Conestoga’s Canadian Institute for Safety, Wellness & Performance (CISWP) has released a report detailing results from its knowledge synthesis study examining the impacts of work-from-home (WFH) arrangements on personal and organizational productivity and performance. The report is now available on the CISWP website.
“With organizations around the world suddenly having a large portion of their workforce in a WFH arrangement as a result of the COVID-19 pandemic, and many organizations considering what their work environments may look like moving forward, we aimed to consolidate the research evidence surrounding the impacts these arrangements have on the productivity and performance of both the individual worker and the organization,” explained Dr. Amin Yazdani, CISWP director. “Our aim was to foster a broader understanding of these impacts to help inform the development of recommendations for organizations to prepare strategies for an effective, resilient and inclusive WFH workplace that also align with business goals.”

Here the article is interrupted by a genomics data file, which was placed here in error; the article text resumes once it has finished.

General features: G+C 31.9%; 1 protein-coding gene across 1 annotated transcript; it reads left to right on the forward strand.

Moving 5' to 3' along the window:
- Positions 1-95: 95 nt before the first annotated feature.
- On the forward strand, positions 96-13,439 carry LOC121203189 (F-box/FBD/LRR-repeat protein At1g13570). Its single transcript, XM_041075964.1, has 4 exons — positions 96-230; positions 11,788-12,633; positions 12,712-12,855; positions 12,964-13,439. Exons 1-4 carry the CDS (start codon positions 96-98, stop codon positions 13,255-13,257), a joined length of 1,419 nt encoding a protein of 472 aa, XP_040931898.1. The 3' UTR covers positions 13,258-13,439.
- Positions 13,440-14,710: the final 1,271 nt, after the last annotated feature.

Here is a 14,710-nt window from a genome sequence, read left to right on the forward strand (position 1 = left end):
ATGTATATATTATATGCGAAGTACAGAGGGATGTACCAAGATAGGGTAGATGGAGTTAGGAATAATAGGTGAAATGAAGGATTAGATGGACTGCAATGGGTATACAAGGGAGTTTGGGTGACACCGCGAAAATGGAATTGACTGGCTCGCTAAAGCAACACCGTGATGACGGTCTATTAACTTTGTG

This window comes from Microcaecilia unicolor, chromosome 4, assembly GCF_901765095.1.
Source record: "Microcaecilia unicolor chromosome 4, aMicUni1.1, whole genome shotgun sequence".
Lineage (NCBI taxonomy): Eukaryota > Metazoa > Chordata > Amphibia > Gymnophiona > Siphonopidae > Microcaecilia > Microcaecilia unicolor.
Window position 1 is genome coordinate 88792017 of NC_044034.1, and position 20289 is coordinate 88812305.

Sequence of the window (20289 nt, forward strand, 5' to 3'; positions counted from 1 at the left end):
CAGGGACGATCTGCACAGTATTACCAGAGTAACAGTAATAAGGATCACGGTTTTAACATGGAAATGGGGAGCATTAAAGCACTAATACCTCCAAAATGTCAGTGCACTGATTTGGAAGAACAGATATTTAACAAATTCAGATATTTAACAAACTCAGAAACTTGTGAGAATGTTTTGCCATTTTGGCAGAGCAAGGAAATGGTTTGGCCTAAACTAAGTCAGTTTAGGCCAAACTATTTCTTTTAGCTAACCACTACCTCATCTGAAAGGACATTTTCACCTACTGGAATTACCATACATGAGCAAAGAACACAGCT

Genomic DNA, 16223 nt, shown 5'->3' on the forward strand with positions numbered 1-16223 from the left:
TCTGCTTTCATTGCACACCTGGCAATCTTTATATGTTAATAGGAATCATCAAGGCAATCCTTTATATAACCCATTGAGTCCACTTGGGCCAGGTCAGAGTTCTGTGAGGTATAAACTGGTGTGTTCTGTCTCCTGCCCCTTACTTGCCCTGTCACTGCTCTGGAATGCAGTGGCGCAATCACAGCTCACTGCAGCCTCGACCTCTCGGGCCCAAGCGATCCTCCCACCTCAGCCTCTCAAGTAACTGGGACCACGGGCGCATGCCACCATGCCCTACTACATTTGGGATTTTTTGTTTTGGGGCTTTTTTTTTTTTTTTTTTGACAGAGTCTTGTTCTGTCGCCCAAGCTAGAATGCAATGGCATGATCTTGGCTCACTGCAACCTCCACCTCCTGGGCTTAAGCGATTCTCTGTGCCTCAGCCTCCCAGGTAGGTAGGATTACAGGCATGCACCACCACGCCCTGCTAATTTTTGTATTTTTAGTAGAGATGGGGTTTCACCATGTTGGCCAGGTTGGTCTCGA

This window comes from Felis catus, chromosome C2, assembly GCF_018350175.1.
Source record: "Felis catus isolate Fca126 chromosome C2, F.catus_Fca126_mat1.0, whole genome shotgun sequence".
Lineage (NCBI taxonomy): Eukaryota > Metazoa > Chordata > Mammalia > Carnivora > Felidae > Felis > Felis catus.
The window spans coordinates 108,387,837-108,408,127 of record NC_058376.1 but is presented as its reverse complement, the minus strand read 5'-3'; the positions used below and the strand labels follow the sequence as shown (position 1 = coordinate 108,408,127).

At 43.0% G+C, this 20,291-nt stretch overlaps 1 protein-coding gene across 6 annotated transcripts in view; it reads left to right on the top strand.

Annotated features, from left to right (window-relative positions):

Dr. Yazdani, and CISWP researchers Dr. Marcus Yung and Dr. Amy Hackney, along with their collaborators at the University of Toronto and La Trobe University, found that working from home can have positive impacts on productivity and performance; however, these positive impacts are likely related to non-mandatory arrangements. When working from home becomes mandatory and full-time, or when external factors like the pandemic are at play, the overall impacts are less positive and can even be detrimental.
Furthermore, how organizations evaluate the effectiveness of their WFH arrangement varies greatly in terms of the measurement tools used and the types of questions asked which can make it difficult for organizations to infer conclusive results.
“Organizations are encouraged to consider implementing policies to define what productivity and performance means to them, and what measurements are best suited to reflect these impacts in their own business goals,” added Yazdani. “It is important for organizations to develop a worker-centric and participatory approach to develop post-COVID flexible workplace arrangement strategies that allow a transitional period for workers to better adjust to the new way of working.”
For more information about the study findings, contact CISWP at firstname.lastname@example.org. The research was co-funded by the Social Sciences and Humanities Research Council (SSHRC) and the Government of Canada’s Future Skills program.
The Canadian Institute for Safety, Wellness & Performance, located within Conestoga's School of Business, works to improve the safety, wellness, and performance of the Canadian labour force by generating knowledge, transferring research to practice, and strengthening workforce development — all in collaboration with stakeholders.